Okay, so I’m not a dad yet and I don’t really plan on being one anytime soon. That said I can’t really take infant matters with that much seriousness. However I do appreciate the fact that people want what is best for their babies and I probably would feel the same when put in the same situation. But I also hate seeing injustic in the name of capitalism and I generally won’t stand for it. I was in a Target store today and I saw the most horrifying thing I think I’ve ever seen before: Gerber Pure Purified Water. Unbelievable that we now have a brand of purified water for babies! It’s not enough that my dear old brother had me sitting in rush hour traffic the other day to go to Whole Foods for he and his girlfriend to fill up their decanters with $.39 a gallon de-ionized water when there are at least 10 other grocery stores with a litany of bottled water choices that were much closer. But that’s fine if that’s what my full grown adult brother chooses to do with his hard earned time and money. But coddling our infants on “purified water” – I mean, really?
I was just going to let this one go when my dear sweet wife checked the label and read me the source of this water: “Public Water Supply, Zephyrhills Florida.” Really? So this “public water supply” of this place in Florida is better than the public water supply of your or my hometown? Much to my chagrin, I had to investigate.
What is So Special About the Public Water of Zephyrhills Florida: From the Zephyrhills Brand Natural Spring Water website, I came across this little nugget about Zephyrhills Florida and its water. It’s rather lengthy but instructive:
“The history of Zephyrhills® Brand Natural Spring Water begins with a small town that earned the name “City of Pure Water.” This town is located among the scenic rolling hills, citrus groves and lakes of central Florida. The town was called Abbott Station and has a history dating to the Civil War. Paying $3 an acre, Simon J. Temple purchased the first section of land. In 1909, Captain H.B. Jeffries, a Civil War veteran, chose the sight for a war veterans’ colony because of the abundance of good water. While showing the town to prospective residents, Jeffries overheard one of the guest’s remark how zephyr-like breezes caressed the beautiful hills. The melodic name suits this ideal setting and gave the captain an idea. So, on March 10, 1910, Abbott Station officially became Zephyrhills. In the same spirit, we named our water Zephyrhills because, to us, it’s more than a name; it’s a celebration of what’s most natural about Florida. We believe Zephyrhills® Brand Natural Spring Water is the best that Florida has to offer: great-tasting water from natural springs in Florida. While Zephyrhills® Brand Natural Spring Water still comes from the Zephyrhills area; we have also selected additional spring water sources in Florida that will continue to deliver the clean and refreshing taste of Zephyrhills® Brand Natural Spring Water for many years to come.”
Okay, got that? Still, I would imagine that a “public water supply” is different from this obviously controlled “natural spring water” which has been commercialized and exploited and (likely) compromised. Or they may not have anything to do with each other at all! I’m not even sure if this brand of natural spring water shares anything to do with the public water supply from which Gerber Pure Purified Water finds its source.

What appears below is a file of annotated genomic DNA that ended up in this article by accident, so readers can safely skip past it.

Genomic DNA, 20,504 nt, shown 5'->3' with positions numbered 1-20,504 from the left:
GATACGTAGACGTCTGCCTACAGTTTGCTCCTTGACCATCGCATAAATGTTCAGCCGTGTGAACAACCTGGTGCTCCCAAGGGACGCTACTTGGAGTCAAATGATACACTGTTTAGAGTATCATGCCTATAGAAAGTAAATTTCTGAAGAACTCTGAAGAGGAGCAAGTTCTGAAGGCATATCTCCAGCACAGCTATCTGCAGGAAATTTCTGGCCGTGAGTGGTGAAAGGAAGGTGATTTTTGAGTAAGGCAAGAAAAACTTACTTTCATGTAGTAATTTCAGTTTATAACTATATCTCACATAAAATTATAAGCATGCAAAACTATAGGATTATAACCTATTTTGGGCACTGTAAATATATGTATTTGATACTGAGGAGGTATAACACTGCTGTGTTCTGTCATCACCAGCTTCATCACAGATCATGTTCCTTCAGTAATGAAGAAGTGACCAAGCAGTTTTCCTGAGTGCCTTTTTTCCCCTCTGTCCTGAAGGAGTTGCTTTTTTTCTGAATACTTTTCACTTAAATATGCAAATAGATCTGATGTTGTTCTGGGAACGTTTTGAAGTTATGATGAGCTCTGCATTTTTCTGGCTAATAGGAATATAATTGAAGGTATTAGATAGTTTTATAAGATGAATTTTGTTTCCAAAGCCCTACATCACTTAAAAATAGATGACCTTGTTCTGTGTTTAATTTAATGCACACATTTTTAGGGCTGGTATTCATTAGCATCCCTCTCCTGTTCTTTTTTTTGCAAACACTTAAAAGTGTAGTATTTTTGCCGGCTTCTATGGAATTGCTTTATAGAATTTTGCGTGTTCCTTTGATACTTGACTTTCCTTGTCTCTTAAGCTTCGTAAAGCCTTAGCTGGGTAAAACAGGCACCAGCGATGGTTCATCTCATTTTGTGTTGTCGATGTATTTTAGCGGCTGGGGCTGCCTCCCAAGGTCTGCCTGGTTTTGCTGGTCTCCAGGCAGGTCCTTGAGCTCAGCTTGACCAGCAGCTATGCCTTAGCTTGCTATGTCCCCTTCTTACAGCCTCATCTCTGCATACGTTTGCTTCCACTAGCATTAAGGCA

Gerber Pure Purified Water: So then I did some more research and I came across the Gerber Pure website. Now, Gerber Pure is apparently from a variety of different places; among them Zephyrhills Florida. From their website:
“GERBER PURE Water is made for mixing, with minerals added for taste. Because GERBER PURE Water undergoes an extensive, multi-step process to ensure consistent purity and quality, you can be sure that it is clean water, pure and simple*. Specially designed for infants, GERBER PURE Water is just right for mixing with infant formula or cereal. GERBER PURE Water is a fluoride free choice-because babies less than 6 months don’t need fluoride.”
Gerber Pure goes on in a variety of fashions trying to validate their reason for existence, but I couldn’t figure out how any of them added up.
Gerber Pure on Associated Content: My Google search for all things Gerber Pure actually turned up an article from fellow Associated Content producer Steve Helmer. You can read his full piece HERE. I’ve got to say though, from what I read in his piece, Helmer didn’t seem convinced either. “I’m not going to say the Gerber Pure brand is any better than any other purified nursery water brand out there. I really can’t because it is just water in my opinion and there is likely no difference.” Helmer went on to allow Gerber Pure some leeway, saying that his daughter did seem to like the Gerber Pure water more than others “I’m not 100 percent certain on this so don’t take it as gospel. But, she seems to enjoy her formula more when we use the Gerber Pure water to make it. With the other brands, she will still eat it, but will only take a half bottle at a time. She will consume a full 8 ounces in a sitting when we use the Gerber Pure. I’m not sure if that’s just coincidence or if there really is a difference in taste (I’ve never actually tasted the water so couldn’t tell you either way).”
Gerber Pure Purified Water Conclusion: In the end though people, I wonder what the heck any of us did before things like bottled water and the like. My grandfather who I’m staying with for the summer is 83 years young; he is still as healthy as an ox and he, to this day has always drunken one kind of water: Tap water. You can’t always teach an old dog new tricks, but you sure can corrupt a pup into believing that the only kind of water they can drink is de-ionized, purified, and from someone else’s public water supply.